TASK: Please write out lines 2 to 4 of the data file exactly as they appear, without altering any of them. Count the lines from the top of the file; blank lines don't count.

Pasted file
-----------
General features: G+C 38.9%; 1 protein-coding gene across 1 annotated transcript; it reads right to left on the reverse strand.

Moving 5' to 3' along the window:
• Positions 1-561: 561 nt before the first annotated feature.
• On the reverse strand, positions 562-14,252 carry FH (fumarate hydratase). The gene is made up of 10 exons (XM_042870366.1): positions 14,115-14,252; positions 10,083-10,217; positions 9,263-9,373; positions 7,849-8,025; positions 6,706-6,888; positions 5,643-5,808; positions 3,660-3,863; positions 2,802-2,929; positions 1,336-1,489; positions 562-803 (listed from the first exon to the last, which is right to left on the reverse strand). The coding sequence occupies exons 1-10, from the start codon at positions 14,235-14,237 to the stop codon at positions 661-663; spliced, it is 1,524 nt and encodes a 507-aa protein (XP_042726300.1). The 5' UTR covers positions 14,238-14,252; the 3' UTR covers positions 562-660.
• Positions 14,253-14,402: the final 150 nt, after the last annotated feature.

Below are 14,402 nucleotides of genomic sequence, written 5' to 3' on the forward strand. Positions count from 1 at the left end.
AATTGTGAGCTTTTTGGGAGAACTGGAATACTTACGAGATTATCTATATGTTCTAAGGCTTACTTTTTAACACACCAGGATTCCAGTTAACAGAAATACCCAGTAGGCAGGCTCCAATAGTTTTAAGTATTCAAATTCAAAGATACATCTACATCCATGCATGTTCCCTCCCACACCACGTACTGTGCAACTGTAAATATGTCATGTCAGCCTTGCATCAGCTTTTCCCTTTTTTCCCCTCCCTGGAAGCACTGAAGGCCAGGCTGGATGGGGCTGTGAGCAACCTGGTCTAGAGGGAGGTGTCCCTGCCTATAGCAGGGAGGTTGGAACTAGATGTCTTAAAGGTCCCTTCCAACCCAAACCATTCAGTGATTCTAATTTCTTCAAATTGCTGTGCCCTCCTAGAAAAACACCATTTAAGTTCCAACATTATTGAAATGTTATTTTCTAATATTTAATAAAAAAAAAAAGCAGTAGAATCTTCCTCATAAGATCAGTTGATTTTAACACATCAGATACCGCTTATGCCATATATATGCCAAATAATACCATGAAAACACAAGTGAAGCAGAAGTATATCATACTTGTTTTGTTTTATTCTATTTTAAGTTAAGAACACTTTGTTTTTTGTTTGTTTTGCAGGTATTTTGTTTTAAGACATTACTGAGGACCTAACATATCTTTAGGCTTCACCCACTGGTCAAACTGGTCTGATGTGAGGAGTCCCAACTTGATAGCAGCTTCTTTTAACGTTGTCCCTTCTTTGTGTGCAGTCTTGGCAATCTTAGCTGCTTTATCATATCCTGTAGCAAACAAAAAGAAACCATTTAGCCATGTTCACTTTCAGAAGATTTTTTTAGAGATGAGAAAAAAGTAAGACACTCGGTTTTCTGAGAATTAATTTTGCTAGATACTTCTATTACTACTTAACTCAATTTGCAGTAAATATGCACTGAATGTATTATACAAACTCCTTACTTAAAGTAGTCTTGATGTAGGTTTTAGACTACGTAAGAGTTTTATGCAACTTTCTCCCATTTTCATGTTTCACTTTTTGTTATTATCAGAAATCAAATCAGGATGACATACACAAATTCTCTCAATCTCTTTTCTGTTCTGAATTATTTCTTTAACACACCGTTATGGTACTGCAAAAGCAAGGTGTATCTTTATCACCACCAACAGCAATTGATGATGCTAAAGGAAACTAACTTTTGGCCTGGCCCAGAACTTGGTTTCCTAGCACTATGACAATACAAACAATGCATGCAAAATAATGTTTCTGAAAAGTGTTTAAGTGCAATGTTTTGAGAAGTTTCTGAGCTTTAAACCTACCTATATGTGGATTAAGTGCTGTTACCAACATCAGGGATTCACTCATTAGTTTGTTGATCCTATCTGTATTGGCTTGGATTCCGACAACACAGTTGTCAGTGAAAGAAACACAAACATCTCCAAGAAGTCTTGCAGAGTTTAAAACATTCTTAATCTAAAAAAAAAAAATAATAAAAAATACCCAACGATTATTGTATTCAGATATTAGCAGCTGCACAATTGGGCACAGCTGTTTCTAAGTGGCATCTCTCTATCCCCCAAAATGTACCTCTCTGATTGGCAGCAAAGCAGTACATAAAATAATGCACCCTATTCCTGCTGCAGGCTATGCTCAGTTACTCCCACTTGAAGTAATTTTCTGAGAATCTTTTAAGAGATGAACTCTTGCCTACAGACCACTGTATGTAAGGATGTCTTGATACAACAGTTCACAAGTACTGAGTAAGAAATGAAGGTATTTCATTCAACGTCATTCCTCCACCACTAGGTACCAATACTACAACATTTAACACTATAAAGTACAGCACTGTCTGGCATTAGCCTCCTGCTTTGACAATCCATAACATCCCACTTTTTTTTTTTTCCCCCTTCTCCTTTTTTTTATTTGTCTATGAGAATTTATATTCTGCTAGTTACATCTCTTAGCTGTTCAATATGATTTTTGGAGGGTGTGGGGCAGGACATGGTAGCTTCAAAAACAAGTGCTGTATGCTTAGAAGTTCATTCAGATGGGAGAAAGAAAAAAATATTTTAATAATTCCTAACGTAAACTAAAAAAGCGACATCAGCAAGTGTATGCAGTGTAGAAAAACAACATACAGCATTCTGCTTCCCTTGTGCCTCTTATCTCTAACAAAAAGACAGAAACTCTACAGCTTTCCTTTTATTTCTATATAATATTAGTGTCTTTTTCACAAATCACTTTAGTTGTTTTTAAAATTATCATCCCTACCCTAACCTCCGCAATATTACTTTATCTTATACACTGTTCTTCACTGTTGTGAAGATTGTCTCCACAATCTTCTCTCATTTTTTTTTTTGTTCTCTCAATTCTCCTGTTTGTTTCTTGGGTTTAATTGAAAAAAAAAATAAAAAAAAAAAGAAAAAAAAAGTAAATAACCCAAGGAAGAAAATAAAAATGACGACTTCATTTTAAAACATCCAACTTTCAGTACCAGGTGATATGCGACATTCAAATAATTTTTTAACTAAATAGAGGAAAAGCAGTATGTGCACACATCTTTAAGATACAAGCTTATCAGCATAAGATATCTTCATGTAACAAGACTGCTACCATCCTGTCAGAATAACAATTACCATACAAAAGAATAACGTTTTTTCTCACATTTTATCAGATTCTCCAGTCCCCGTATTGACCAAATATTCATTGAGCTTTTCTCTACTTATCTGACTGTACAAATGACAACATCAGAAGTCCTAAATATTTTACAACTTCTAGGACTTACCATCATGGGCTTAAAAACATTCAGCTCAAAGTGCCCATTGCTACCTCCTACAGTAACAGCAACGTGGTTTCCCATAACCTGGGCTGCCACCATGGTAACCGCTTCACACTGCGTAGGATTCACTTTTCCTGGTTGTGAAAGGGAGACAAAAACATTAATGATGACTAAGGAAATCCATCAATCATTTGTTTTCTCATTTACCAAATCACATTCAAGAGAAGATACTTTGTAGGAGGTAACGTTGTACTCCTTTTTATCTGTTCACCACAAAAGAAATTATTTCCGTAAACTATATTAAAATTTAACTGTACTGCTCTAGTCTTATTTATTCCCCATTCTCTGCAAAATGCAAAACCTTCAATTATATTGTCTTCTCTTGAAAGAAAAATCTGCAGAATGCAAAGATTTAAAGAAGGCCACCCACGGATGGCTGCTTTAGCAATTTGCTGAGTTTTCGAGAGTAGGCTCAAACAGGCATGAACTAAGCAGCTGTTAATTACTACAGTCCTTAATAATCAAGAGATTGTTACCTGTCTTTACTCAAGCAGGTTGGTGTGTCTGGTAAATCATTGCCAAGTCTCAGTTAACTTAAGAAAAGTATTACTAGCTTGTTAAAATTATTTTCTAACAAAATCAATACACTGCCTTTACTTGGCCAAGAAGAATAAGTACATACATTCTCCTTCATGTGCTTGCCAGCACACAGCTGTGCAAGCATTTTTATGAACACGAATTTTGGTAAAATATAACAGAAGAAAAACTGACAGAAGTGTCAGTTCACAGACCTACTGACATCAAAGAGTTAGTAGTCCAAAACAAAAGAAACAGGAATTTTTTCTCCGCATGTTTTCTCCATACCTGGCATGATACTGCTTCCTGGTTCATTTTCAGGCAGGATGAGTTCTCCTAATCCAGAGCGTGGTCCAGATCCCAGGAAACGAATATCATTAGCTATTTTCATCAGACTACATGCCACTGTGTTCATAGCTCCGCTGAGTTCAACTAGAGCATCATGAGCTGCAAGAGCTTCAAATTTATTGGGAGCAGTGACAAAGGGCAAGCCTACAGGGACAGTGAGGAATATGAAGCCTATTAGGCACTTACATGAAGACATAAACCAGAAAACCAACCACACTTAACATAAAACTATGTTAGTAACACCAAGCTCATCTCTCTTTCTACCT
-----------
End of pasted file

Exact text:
Moving 5' to 3' along the window:
• Positions 1-561: 561 nt before the first annotated feature.
• On the reverse strand, positions 562-14,252 carry FH (fumarate hydratase). The gene is made up of 10 exons (XM_042870366.1): positions 14,115-14,252; positions 10,083-10,217; positions 9,263-9,373; positions 7,849-8,025; positions 6,706-6,888; positions 5,643-5,808; positions 3,660-3,863; positions 2,802-2,929; positions 1,336-1,489; positions 562-803 (listed from the first exon to the last, which is right to left on the reverse strand). The coding sequence occupies exons 1-10, from the start codon at positions 14,235-14,237 to the stop codon at positions 661-663; spliced, it is 1,524 nt and encodes a 507-aa protein (XP_042726300.1). The 5' UTR covers positions 14,238-14,252; the 3' UTR covers positions 562-660.